Banking regulators will soon be able to determine whether financial institutions have assets of more than $10 billion and require supervision for new consumer protection rules.
Five government regulators will be a part of the process, including the Federal Reserve, the National Credit Union Administration, the Federal Deposit Insurance Corp. and the Office of the Comptroller of the Currency. They will use quarterly filings, referred to as call reports, in order to determine whether banks, thrifts and credit unions meet the key threshold under the Dodd-Frank Act, BusinessWeek.com reports.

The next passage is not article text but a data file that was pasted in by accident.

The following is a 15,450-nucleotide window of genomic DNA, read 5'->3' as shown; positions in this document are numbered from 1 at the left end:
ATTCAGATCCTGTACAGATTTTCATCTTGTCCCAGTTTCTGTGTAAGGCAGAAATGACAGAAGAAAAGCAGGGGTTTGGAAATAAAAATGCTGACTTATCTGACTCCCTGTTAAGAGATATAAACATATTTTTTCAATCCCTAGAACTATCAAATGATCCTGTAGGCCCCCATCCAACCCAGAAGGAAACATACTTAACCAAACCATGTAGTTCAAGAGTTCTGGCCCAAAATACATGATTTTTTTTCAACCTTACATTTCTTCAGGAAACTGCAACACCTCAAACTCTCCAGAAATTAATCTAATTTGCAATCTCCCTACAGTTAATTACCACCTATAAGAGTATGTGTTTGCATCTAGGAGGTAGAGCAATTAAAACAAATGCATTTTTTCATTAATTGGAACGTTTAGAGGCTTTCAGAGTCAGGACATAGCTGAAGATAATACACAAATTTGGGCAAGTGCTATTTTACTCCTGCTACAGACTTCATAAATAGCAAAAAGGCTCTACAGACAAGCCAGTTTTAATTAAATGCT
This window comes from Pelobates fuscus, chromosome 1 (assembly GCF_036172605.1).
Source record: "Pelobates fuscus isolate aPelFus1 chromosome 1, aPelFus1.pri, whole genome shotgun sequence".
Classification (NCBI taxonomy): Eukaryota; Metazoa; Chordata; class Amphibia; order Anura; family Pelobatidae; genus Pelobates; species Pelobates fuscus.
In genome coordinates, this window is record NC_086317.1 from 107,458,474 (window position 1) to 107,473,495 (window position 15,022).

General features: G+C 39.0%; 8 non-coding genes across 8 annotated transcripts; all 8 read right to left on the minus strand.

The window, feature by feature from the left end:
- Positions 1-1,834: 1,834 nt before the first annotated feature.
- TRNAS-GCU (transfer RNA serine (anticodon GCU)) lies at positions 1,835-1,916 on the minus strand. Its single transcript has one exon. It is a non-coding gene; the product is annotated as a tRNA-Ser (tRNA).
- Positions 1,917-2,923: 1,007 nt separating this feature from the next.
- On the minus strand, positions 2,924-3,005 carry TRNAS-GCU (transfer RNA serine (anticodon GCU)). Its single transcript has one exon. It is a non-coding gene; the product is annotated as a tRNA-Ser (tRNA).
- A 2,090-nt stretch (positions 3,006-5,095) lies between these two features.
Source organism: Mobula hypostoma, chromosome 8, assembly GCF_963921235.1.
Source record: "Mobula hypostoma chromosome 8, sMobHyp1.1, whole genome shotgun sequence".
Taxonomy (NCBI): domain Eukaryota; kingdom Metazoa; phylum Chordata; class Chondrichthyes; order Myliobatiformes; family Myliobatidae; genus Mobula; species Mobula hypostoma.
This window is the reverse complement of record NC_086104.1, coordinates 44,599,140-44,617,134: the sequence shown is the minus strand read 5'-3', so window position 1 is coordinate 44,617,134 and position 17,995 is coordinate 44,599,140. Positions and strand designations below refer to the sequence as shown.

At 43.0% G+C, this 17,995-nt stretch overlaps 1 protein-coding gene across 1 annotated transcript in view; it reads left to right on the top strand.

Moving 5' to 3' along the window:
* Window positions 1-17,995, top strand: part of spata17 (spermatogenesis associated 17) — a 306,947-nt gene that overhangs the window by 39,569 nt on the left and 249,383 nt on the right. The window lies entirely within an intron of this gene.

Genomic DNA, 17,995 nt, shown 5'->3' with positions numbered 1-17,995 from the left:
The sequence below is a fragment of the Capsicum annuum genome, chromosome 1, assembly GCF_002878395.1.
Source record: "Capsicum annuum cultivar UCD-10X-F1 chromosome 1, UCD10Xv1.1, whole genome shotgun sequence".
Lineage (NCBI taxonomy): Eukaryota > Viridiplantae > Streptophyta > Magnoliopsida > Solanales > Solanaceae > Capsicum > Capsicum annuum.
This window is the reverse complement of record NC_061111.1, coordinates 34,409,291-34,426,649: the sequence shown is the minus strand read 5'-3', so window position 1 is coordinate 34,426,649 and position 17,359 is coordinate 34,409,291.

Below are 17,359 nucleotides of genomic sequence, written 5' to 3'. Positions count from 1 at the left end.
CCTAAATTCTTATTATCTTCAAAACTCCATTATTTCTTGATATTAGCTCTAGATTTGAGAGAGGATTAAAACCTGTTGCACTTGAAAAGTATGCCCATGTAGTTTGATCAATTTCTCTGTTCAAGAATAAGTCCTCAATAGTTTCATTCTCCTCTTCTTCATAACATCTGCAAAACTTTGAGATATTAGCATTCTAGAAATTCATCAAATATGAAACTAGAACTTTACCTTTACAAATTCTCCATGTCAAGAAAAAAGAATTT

An earlier determination of financial institutions’ sizes took place after the June call reports, but banks cannot be classified unless the size of their assets sit above or below the $10 billion threshold for four consecutive quarters.
According to Dodd-Frank, once a bank is officially identified as having more than $10 billion in assets, it must be supervised for compliance with the Consumer Financial Protection Bureau’s new consumer laws.
In July, the CFPB alerted the nation’s 111 largest banks that have assets above $10 billion that they would require supervision for consumer protections compliance.
The process “avoids unwarranted uncertainty or volatility regarding the identity of an institution’s primary supervisor for federal consumer financial laws,” the agencies wrote in a statement, BusinessWeek.com reports.